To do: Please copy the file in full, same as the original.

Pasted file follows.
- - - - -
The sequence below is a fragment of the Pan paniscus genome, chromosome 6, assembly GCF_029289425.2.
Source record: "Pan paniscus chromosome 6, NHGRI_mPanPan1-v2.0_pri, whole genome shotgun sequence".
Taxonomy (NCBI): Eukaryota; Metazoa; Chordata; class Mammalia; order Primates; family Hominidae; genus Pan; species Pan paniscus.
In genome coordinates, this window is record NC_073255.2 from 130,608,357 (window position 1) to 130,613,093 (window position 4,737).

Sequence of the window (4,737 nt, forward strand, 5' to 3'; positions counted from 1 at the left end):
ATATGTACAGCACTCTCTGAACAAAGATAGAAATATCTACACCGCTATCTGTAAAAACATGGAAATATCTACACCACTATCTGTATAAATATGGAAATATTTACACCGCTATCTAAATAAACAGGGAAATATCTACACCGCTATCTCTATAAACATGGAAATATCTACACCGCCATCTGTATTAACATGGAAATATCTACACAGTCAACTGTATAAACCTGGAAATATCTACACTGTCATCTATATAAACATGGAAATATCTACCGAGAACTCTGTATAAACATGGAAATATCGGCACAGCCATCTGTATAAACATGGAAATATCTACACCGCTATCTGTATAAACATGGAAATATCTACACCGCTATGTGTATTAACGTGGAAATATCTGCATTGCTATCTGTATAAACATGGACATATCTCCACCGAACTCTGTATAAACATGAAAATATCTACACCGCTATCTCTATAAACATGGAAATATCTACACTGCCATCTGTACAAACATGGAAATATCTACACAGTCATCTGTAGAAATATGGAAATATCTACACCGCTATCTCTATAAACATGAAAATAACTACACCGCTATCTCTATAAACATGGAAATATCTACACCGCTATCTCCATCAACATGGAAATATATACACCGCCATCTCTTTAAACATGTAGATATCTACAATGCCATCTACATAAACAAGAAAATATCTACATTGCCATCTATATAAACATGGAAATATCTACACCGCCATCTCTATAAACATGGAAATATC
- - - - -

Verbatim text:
The sequence below is a fragment of the Pan paniscus genome, chromosome 6, assembly GCF_029289425.2.
Source record: "Pan paniscus chromosome 6, NHGRI_mPanPan1-v2.0_pri, whole genome shotgun sequence".
Taxonomy (NCBI): Eukaryota; Metazoa; Chordata; class Mammalia; order Primates; family Hominidae; genus Pan; species Pan paniscus.
In genome coordinates, this window is record NC_073255.2 from 130,608,357 (window position 1) to 130,613,093 (window position 4,737).

Sequence of the window (4,737 nt, forward strand, 5' to 3'; positions counted from 1 at the left end):
ATATGTACAGCACTCTCTGAACAAAGATAGAAATATCTACACCGCTATCTGTAAAAACATGGAAATATCTACACCACTATCTGTATAAATATGGAAATATTTACACCGCTATCTAAATAAACAGGGAAATATCTACACCGCTATCTCTATAAACATGGAAATATCTACACCGCCATCTGTATTAACATGGAAATATCTACACAGTCAACTGTATAAACCTGGAAATATCTACACTGTCATCTATATAAACATGGAAATATCTACCGAGAACTCTGTATAAACATGGAAATATCGGCACAGCCATCTGTATAAACATGGAAATATCTACACCGCTATCTGTATAAACATGGAAATATCTACACCGCTATGTGTATTAACGTGGAAATATCTGCATTGCTATCTGTATAAACATGGACATATCTCCACCGAACTCTGTATAAACATGAAAATATCTACACCGCTATCTCTATAAACATGGAAATATCTACACTGCCATCTGTACAAACATGGAAATATCTACACAGTCATCTGTAGAAATATGGAAATATCTACACCGCTATCTCTATAAACATGAAAATAACTACACCGCTATCTCTATAAACATGGAAATATCTACACCGCTATCTCCATCAACATGGAAATATATACACCGCCATCTCTTTAAACATGTAGATATCTACAATGCCATCTACATAAACAAGAAAATATCTACATTGCCATCTATATAAACATGGAAATATCTACACCGCCATCTCTATAAACATGGAAATATC